Importance of Nonmotor Features When Diagnosing Epilepsy in Adolescents

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Jacqueline A. French, MD, professor of neurology at NYU Grossman School of Medicine, provided comments on a recently published study explaining the issues with diagnosing epilepsy in emergency department settings.

Jacqueline A. French, MD (Credit: NYU Langone)

Jacqueline A. French, MD

Credit: NYU Langone

According to a recently published study in Neurology, findings showed that nonmotor seizures go undetected two-thirds of the time in pediatric patients who present to the emergency department. The retrospective analysis, comprised of data from the Human Epilepsy Project, included 83 adolescents aged 12 to 18 years old who were neurotypical and were within 4 months of treatment initiation for focal epilepsy. Of these, 58 (70%) presented to an emergency department before the formal diagnosis of epilepsy.

The data revealed that although most ED presentations were for motor seizures (n = 52; 90%), many patients had a history of nonmotor seizures (20 of 52; 38%). Led by Jacqueline A. French, MD, adolescents with initial nonmotor seizures were less likely to present to Eds (26 of 44 [59%] vs 32 of 39 [82%]; P = .002) and nonmotor seizures were less likely to be correctly identified (2 of 6 [33%] vs 42 of 52 [81%]; P = .008). A history of initial nonmotor seizures was not recognized in any adolescent who presented for a first-lifetime motor seizure and, as a result, initiation of treatment and admission from the ED was not more likely for those who met the definition of epilepsy compared with those with no seizure history.

Overall, the study evidence suggests that nonmotor seizures are often undiagnosed, with many individuals coming to attention only after conversion to motor seizures. French, a professor of neurology at NYU Grossman School of Medicine and chief medical officer of the Epilepsy Foundation, provided thoughts on the study, including the nonmotor features that clinicians, both in and out of the ED, should be aware of.

NeurologyLive: What are some of the major nonmotor symptoms clinicians should be on the lookout for? Are there any different presentations that can seem confusing/overlapping?

Jacqueline A. French, MD: Common non-motor symptoms include a feeling of false familiarity (daja vu) or unfamiliarity (jamais vu), a rising sensation in the chest with momentary confusion, or a feeling of unexplained fear. Each of these would last seconds to a minute or so. Family members may see a glassy stare, during which the person does not respond to questions, which may be coupled with repeated swallowing, licking lips, or purposeless restless hand movements. Particularly feeling of fear is often confused with a panic attack.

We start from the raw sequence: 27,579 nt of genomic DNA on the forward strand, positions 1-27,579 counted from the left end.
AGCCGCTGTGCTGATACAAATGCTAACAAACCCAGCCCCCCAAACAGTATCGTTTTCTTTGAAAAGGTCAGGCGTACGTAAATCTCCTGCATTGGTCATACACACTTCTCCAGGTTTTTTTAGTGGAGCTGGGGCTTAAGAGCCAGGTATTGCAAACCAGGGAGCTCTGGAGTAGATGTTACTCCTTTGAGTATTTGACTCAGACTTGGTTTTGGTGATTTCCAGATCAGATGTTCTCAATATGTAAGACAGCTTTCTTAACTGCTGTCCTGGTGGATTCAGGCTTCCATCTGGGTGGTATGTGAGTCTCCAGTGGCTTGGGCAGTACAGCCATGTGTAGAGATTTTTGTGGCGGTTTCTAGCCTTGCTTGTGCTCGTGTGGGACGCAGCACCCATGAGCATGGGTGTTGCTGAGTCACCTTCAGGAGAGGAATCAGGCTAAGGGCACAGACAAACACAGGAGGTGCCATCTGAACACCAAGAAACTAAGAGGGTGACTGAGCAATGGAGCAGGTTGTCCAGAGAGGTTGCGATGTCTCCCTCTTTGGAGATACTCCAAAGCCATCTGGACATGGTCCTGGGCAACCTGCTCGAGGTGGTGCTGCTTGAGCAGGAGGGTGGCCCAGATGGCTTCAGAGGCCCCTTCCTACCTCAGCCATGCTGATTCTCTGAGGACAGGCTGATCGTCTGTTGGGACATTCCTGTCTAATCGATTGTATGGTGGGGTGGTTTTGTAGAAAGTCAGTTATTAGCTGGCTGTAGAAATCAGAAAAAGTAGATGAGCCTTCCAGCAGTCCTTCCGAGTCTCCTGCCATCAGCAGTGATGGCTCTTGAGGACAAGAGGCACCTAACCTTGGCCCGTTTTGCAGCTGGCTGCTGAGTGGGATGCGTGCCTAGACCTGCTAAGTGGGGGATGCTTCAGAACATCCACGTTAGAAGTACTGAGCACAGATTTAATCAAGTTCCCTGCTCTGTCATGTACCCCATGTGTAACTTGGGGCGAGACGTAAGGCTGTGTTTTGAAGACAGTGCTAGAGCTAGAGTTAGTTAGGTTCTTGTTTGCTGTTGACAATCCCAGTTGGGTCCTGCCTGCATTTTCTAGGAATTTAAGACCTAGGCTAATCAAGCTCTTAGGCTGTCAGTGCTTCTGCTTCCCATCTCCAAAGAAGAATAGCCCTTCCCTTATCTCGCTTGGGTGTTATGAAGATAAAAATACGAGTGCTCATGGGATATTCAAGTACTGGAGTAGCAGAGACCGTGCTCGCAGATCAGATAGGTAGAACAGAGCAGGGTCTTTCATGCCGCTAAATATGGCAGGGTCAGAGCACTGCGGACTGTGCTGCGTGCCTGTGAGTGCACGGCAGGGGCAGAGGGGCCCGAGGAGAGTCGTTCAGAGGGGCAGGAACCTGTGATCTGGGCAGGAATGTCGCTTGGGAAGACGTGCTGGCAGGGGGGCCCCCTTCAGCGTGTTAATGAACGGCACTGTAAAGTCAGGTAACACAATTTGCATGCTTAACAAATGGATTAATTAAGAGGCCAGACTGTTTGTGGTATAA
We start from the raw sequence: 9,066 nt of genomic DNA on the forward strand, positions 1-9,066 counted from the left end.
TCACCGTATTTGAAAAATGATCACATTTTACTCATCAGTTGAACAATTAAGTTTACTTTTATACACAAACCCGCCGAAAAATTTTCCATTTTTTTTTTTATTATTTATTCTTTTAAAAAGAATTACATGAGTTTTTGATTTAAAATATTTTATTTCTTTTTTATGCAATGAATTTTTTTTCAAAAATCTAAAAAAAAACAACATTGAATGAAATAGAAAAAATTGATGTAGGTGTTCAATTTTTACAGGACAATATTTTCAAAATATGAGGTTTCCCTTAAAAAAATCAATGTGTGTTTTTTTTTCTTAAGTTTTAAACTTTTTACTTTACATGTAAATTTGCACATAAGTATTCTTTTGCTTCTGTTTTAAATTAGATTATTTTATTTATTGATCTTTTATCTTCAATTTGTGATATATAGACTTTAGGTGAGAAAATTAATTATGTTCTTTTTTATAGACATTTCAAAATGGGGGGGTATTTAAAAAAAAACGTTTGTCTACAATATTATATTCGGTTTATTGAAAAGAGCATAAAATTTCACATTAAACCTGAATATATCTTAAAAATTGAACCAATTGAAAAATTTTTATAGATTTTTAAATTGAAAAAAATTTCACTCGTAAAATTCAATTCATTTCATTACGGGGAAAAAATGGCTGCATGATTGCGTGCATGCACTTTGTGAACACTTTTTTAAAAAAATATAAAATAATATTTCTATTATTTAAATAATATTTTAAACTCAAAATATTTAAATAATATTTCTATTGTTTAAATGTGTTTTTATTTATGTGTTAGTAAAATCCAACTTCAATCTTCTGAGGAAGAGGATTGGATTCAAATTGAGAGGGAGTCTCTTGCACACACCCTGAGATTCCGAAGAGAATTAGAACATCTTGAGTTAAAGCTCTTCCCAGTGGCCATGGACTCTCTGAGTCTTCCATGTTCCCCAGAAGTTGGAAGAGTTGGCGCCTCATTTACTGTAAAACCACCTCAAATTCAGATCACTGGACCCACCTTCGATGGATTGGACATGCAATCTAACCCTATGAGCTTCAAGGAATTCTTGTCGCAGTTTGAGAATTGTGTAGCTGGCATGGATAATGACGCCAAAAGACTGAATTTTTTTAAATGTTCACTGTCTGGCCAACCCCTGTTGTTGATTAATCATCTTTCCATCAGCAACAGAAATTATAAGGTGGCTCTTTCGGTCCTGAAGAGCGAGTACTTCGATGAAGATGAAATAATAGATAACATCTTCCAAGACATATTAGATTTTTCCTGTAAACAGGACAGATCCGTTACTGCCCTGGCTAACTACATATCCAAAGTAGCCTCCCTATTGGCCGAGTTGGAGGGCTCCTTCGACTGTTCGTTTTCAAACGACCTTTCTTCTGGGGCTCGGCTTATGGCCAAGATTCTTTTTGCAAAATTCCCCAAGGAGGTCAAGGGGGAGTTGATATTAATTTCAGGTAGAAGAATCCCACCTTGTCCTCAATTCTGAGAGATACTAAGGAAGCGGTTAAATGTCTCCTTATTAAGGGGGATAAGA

Were there any specific notable findings that stood out in your study? Anything that may seem out of the ordinary or unusual to the clinician eye.

Yes, the finding that no adolescent was asked about prior episodes in the Emergency Room, while we found in another study that 23% of adults were asked about prior seizures, which is not great, but still better than the adolescents.

Are there ways in which neurology departments/ emergency departments can better recognize signs of epilepsy in children?

As noted in the article, when someone is seen either in the outpatient office or in an ED with a tonic-clonic seizure, they should be specifically asked about the feeling at the start of the seizure or right before it, and whether they have ever felt that feeling before. In other words, have they ever had “short, sudden similar spells” in the past.

Is there any specific ways we can build on this through additional research? Any additional next steps?

Yes, next step is to try a set of pre-determined systematic questions in the ED in people arriving with what appears to be their first tonic-clonic seizure to see how many report prior episodes.

REFERENCE
1. Jandhyala N, Ferrer M, Pellinen J, et al. Unrecognized focal nonmotor seizures in adolescents presenting to emergency departments. Neurology. 2024;102(10). doi:10.1212/WNL.0000000000209389
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